Sunday, January 31, 2010

A really good day

This morning a power crew truck came into the yard and I asked them if that meant we were close to getting power back. They said they were hoping to have us back on today, but couldn't make any promises. It was cold and windy and miserable out. Those guys sure do earn their money. Since we still didn't have power at noon, I gathered up all the empty gas cans to take then in to fill up again.

Before I left I made a call to Jan Schoonover. I haven't talked to him since early last summer. In Sheridan last year, he called me over to his booth because he wanted to talk to me about something. He told me that he wasn't getting any younger and had been having some health problems. He said that while he still could, he'd like to show someone how he created his grizzly bear that is embossed 6 inches off the leather and he'd like it to be me that he shows. WOW! I love that piece and I'd love to know how he did it. Well, it didn't work out for us to get together any time last year. Last week my boss told me that he was going to take a vacation in March for 8-10 days. Right away I thought I needed to call Jan and see if that would work out for him. When I called him today he said "I've been trying to call you all week". Our phones were out for almost as long as the power was. When I asked what he was calling about, he said " we're moved into our new house now and Alice is recovering from her surgeries and I thought maybe we could get together in March to do that bear". It's kind of amazing how all these things are coming together. I am pretty excited. I really want to do this and now it looks like it is going to happen!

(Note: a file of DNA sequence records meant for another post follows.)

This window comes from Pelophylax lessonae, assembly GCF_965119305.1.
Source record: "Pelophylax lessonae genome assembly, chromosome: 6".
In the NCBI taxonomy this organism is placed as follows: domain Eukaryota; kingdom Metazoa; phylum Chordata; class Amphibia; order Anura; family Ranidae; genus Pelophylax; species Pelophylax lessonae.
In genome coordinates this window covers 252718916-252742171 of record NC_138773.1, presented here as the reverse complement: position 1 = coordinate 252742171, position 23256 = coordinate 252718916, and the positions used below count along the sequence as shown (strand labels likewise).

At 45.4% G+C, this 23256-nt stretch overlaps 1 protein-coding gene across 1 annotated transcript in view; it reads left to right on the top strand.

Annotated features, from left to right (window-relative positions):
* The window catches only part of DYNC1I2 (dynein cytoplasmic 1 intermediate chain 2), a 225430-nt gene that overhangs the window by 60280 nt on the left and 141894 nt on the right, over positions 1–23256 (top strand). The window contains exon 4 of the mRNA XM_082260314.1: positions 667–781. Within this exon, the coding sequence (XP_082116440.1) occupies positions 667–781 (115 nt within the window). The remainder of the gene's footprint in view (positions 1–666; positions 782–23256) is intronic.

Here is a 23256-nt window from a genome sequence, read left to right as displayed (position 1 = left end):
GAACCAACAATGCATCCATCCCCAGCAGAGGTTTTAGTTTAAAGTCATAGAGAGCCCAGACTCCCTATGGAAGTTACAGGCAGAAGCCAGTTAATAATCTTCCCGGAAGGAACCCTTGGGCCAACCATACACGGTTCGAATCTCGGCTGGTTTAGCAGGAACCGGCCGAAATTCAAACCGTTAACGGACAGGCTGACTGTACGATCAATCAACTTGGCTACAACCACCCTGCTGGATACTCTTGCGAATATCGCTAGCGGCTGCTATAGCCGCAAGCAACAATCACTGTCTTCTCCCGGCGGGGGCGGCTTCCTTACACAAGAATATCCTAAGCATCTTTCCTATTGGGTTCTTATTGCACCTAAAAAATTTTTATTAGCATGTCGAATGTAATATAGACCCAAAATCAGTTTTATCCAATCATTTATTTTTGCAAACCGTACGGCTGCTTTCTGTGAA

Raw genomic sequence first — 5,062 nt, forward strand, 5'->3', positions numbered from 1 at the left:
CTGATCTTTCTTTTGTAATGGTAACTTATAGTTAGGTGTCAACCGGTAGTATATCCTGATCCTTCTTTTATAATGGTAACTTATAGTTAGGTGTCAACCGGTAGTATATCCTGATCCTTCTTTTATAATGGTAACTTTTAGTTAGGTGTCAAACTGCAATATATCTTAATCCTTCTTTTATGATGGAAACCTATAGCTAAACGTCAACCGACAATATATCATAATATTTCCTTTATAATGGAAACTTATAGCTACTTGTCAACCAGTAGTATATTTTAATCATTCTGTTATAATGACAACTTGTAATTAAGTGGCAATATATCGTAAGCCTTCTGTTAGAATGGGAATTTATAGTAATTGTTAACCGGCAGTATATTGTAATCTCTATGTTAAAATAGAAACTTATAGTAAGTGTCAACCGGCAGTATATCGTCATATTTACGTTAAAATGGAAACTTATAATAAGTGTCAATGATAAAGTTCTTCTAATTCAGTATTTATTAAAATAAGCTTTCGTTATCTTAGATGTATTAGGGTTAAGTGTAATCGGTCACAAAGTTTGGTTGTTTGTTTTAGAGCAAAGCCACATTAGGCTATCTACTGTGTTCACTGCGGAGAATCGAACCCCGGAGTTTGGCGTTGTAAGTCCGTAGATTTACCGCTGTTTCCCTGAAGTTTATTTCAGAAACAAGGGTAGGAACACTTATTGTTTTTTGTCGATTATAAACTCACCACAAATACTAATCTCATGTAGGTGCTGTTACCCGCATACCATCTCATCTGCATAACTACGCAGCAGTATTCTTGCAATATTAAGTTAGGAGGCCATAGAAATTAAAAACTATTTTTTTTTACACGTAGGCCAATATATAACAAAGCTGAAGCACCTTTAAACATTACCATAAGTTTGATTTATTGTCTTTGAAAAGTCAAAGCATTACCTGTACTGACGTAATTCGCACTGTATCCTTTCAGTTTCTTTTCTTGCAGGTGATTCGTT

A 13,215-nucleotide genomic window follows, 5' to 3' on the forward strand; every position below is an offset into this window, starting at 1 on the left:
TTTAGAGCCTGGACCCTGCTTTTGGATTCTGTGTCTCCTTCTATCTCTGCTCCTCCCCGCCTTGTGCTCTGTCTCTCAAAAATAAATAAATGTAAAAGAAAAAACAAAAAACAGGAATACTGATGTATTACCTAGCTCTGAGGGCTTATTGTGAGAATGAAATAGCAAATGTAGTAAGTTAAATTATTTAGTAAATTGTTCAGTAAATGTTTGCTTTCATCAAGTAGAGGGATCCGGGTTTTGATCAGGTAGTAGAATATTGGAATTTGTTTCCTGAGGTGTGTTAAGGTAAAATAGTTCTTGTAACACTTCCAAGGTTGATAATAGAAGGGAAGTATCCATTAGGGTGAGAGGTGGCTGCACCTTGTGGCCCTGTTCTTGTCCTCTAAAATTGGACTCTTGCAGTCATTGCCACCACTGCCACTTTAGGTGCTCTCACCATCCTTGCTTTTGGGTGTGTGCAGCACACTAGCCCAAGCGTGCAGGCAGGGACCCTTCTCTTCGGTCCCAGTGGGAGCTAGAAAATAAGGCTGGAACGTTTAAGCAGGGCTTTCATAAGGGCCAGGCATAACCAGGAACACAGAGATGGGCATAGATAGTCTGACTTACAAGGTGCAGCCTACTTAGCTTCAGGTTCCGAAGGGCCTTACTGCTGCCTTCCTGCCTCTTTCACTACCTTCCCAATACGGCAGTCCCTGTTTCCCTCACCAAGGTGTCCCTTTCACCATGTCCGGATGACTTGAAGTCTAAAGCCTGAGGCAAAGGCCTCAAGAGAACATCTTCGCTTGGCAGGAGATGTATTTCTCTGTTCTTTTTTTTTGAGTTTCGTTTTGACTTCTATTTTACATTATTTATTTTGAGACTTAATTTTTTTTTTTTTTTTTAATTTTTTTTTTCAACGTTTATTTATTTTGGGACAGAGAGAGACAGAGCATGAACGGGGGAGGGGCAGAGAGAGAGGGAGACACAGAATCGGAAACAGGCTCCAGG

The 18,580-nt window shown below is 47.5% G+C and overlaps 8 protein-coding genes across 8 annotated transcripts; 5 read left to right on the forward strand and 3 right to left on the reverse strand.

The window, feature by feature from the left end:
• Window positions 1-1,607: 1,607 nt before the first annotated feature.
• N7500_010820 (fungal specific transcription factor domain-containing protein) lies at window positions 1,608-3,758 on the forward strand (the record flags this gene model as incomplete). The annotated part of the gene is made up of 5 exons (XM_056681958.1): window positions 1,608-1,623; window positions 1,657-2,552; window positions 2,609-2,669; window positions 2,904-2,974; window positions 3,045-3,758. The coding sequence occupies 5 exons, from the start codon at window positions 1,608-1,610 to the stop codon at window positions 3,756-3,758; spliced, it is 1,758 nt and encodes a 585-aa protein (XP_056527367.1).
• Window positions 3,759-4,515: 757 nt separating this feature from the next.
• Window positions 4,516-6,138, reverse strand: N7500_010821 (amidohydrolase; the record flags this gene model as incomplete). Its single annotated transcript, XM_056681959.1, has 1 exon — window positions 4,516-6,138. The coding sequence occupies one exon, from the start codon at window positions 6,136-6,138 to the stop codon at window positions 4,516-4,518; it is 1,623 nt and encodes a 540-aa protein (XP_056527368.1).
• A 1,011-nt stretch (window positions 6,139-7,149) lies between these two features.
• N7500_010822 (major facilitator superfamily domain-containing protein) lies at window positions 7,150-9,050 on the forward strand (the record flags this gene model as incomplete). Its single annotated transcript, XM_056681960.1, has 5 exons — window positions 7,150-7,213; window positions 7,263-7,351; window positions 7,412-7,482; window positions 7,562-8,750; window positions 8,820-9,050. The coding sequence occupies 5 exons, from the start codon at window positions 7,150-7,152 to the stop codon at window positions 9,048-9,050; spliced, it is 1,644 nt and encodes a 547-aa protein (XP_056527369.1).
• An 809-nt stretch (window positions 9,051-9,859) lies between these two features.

After talking to Jan I went into town and filled up the gas cans. Stacy decided we should go someplace to get something good to eat. We ended up going to Applebees and having a good steak. After that we headed for home. First thing I do when I got home is go to start the generator to get some heat in the house. Right away I see a red light shining in the meter on the pole. I haven't seen that in a while so I flipped up the switch and the yard light came on. We have power again!!!! Things are looking up around here.

Saturday, January 30, 2010

9 Days and still counting